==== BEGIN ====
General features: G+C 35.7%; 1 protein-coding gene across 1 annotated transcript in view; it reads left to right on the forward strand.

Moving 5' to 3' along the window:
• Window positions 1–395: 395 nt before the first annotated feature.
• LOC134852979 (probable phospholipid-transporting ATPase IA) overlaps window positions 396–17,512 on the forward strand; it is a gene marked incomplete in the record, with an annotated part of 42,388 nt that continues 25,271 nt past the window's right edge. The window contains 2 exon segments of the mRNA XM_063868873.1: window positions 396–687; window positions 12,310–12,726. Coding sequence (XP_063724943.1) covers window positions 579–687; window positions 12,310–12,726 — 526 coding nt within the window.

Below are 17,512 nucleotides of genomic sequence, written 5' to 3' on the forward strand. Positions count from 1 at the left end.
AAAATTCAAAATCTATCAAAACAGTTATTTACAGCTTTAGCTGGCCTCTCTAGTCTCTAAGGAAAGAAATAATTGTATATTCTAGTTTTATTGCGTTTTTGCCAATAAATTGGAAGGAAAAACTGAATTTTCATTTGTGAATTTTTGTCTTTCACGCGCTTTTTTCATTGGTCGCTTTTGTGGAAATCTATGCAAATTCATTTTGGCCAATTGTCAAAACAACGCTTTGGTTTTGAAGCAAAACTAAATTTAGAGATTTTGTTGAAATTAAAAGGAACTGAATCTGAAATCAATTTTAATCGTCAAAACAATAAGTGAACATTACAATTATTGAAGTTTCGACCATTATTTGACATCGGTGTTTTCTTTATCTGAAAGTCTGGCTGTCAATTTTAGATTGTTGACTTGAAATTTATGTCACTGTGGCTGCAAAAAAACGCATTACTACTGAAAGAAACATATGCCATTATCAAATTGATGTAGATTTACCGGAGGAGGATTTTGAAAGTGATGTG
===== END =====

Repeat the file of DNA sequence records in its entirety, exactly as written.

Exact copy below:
General features: G+C 35.7%; 1 protein-coding gene across 1 annotated transcript in view; it reads left to right on the forward strand.

Moving 5' to 3' along the window:
• Window positions 1–395: 395 nt before the first annotated feature.
• LOC134852979 (probable phospholipid-transporting ATPase IA) overlaps window positions 396–17,512 on the forward strand; it is a gene marked incomplete in the record, with an annotated part of 42,388 nt that continues 25,271 nt past the window's right edge. The window contains 2 exon segments of the mRNA XM_063868873.1: window positions 396–687; window positions 12,310–12,726. Coding sequence (XP_063724943.1) covers window positions 579–687; window positions 12,310–12,726 — 526 coding nt within the window.

Below are 17,512 nucleotides of genomic sequence, written 5' to 3' on the forward strand. Positions count from 1 at the left end.
AAAATTCAAAATCTATCAAAACAGTTATTTACAGCTTTAGCTGGCCTCTCTAGTCTCTAAGGAAAGAAATAATTGTATATTCTAGTTTTATTGCGTTTTTGCCAATAAATTGGAAGGAAAAACTGAATTTTCATTTGTGAATTTTTGTCTTTCACGCGCTTTTTTCATTGGTCGCTTTTGTGGAAATCTATGCAAATTCATTTTGGCCAATTGTCAAAACAACGCTTTGGTTTTGAAGCAAAACTAAATTTAGAGATTTTGTTGAAATTAAAAGGAACTGAATCTGAAATCAATTTTAATCGTCAAAACAATAAGTGAACATTACAATTATTGAAGTTTCGACCATTATTTGACATCGGTGTTTTCTTTATCTGAAAGTCTGGCTGTCAATTTTAGATTGTTGACTTGAAATTTATGTCACTGTGGCTGCAAAAAAACGCATTACTACTGAAAGAAACATATGCCATTATCAAATTGATGTAGATTTACCGGAGGAGGATTTTGAAAGTGATGTG